Bad Education

March 31st, 2005 Film, Film Reviews, Xpress

Directed by Pedro Almodovar

Starring Gael Garcia Benal, Fele Martinez, Daniel Gimenez Cacho

The Spanish director so revered among his fanbase he’s known only by his surname enjoys a very loyal following. Any mention that you didn’t like one of his films and you’re likely to get more than member of the black turtleneck and latte set scoffing down their noses at you ‘You wouldn’t understand’.

So it’s always interesting to look at the man behind the brand. Like Lynch, Fellini and P T Anderson, it’s simply accepted that everything they point a camera at is singularly brilliant. Even if the fans don’t understand what the hell it’s about, it must be brilliant because he’s been clever enough to trick even them.

And in the greatest tradition of Lynch, Almodovar brings us a story that lulls us into a false sense of security before letting us in on the secret, that the previous scene, one of the characters or even most of the movie has been a dream.

We meet Ignacio (Benal, heading for a Hollywood career any day — Aishwarya Rai style — now that he’s creeping onto the world’s heart throb radar) in two guises. In the first, he’s an actor looking for work who finds his way to the office of film director Enrique. It turns out the two were boyhood friends at the same scary Catholic boys college.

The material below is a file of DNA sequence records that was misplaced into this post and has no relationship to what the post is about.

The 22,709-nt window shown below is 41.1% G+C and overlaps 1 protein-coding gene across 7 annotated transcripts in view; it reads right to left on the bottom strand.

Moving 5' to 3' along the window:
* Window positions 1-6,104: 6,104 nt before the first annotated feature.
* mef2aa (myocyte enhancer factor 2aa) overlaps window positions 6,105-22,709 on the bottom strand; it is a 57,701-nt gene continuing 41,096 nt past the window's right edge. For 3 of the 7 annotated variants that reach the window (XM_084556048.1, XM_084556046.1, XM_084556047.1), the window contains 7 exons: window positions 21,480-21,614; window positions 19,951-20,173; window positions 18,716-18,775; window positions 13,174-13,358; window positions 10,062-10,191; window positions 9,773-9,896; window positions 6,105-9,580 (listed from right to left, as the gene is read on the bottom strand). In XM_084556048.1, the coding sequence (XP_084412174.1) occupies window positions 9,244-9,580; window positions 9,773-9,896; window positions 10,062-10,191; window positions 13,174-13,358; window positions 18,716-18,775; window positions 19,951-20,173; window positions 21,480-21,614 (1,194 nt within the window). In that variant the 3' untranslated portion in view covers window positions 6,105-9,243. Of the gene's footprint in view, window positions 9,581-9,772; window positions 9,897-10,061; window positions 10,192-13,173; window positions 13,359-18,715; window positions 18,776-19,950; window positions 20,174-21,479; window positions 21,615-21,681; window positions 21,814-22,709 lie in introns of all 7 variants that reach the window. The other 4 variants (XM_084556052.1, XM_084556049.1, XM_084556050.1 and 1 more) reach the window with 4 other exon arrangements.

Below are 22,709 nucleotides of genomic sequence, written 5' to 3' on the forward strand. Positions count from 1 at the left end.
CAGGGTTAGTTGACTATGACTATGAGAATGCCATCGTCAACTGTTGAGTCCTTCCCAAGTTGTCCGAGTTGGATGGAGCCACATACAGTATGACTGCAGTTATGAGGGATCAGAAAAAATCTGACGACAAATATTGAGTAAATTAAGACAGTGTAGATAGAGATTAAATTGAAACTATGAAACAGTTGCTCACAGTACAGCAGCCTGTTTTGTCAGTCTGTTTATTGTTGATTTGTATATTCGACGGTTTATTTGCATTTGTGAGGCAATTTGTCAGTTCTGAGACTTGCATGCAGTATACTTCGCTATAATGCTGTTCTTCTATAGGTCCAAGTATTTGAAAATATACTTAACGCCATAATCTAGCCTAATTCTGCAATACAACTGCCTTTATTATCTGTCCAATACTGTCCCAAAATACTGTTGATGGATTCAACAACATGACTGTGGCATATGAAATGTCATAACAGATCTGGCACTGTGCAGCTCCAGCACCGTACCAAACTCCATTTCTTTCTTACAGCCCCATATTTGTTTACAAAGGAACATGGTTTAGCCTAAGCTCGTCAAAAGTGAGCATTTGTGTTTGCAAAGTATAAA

In another, Ignacio is a drag queen whose regular scam to rip off men runs afoul when he realises one of them is the former love of his life.

The two stories continue, several years apart, and if not for the promise of something tantalising or at least dramatic happening, you’d be bored stiff. And like Lynch, that’s Almodovar’s one downfall; for much of the time, you are. The story(ies) being told are far less than the sum of their parts, and you’ll be wishing for something a lot more substantial.

The former Ignacio works his way into Enrique’s confidences — we learn more about both men, particularly their school days when they were each others first love, and the separation that apparently led to a great part of problems both with relationships and identity later in life.

The former has a plan to avenge himself against the priests and teachers who made life hell, tore him from love’s first grip and helped screw his life up. He has a story called ‘the Visit’ (the same story the former Ignacio brings to Enrique promising he can make a film out of it as long as he plays the lead role), which tells all about his life and times, including sexual abuse by his teacher, Father Manolo. For a price, he’ll save the reputation of Manolo and the school by refusing to have it published.

We leave one story and come back to the other most of the way through until the last third, when Almodovar drops his bombshell. From there the story is more clear cut, and settles more into that of the love triangle between three men and the relationships that steadily destroy each in his own way.

All the leads hold a particular dignity about their roles, and Almodovar deserves props for his work in getting performances that speak the life of the characters. He knows how to stage a scene and isn’t afraid to use humour to do so, but the real star here will undoubtedly be Benal, who’ll lose none of his female fan contingent by dressing in drag.

Bad Education has something to say, but it’s different from what perhaps you’ll be expecting, and while that might be a source of disappointment in itself, there’s more than meets the eye.


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